Ukraine’s Ambassador, Mr Volodymyr Khandogiy, celebrates the cultural and infrastructural legacy of Euro 2012, discusses Ukraine’s European integration and asserts the UK’s importance to his country’s economy
As you can’t stop the river, which breaks the ice in spring, vigorously rushing to the sea, so you can’t stop the nation which breaks its chains, waking up to life.
Mykola Mikhnovsky (Ukrainian Statesman and Politician, Ideologist of State Independence of Ukraine, 1873-1924)
On 24 August, Ukraine celebrated its 21st anniversary of independence. Each year on this day, Ukrainians feel particular pride for their nation, which has experienced considerable turbulence and major changes. Since independence, the country has gradually but purposefully implemented a strategic course towards integration into European political, economic, security and cultural space.
During its whirlpool history, Ukraine never lost sight of its European guiding star. Today, the vast majority of Ukrainians believe that without European integration, their national identity is like a tree without roots. For centuries, Ukraine belonged to European democratic traditions, and gradually European democratic culture and ideologies have been crystallising into the Ukrainian national consciousness.
Throughout its history, Ukraine proclaimed its independence several times, most notably in 1918, and finally − before the collapse of the Soviet Union − in 1991. Indeed, the independence of Ukraine, and the support of this decision by the national referendum of December 1991, is widely thought to have brought about the collapse of the Soviet Union.
However, this anniversary is not only an occasion for us to celebrate but an opportunity for stocktaking and self-assessment. I deliberately used the official Euro 2012 slogan in the headline of this article because our successful hosting of the European Football Championship with Poland last June was one of the greatest events in Ukraine’s modern history. UEFA President Michel Platini called it ‘a real triumph.’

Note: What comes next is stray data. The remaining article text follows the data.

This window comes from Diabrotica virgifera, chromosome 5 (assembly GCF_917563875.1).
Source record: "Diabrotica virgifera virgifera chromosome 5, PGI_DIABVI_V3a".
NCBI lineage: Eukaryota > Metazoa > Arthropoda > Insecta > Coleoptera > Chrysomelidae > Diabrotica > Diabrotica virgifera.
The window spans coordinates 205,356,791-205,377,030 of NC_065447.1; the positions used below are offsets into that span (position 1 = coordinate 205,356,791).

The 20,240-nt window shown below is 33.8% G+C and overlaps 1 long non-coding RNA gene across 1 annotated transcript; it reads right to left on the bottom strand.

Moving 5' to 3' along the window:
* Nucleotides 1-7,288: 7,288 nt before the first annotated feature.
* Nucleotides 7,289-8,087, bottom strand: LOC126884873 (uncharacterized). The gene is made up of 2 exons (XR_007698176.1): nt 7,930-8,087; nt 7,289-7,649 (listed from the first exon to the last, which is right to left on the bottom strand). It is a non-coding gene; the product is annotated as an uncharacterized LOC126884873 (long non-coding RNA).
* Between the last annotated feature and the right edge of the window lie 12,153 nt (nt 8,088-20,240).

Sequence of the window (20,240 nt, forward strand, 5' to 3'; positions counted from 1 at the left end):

When we first started preparatory works for Euro 2012 there was a great deal of criticism in the European media. Some British media groundlessly accused Ukraine and Poland of racism and anti-Semitism. But despite the scaremongering, the Championship successfully kicked off, and a huge number of football fans came from all over Europe. Guests ascertained that those charges were untrue and had nothing to do with reality and noticing in fact that Ukraine is a modern European state, with welcoming, friendly and hard-working European people.
In particular, I enjoyed the conduct of England football fans in Donetsk. They protested against former England captain Sol Campbell’s warning not to travel to Ukraine, shouting ‘you’re wrong Campbell, we’ll do what we want.’ Kyiv’s citizens were touched when grateful Swedish fans strolled around the city’s streets displaying a huge banner saying ‘THANK U KIEV’. (Before EURO 2012 began, former England captain, Sol Campbell, told BBC’s Panorama that English supporters should avoid travelling to Ukraine because they ‘could end up coming back in a coffin.’) By the end of Euro 2012, positivity and optimism dominated the European media.
During the championship, 1.8 million foreign guests visited our country. According to UEFA, crowds totalling over five million enjoyed the action in fan zones across the eight host cities. The largest single attendance was 64,640 at the Olympic Stadium in Kyiv for the match between Sweden and England. Preliminary estimates suggest that Euro 2012 brought around US$1 billion to Ukraine.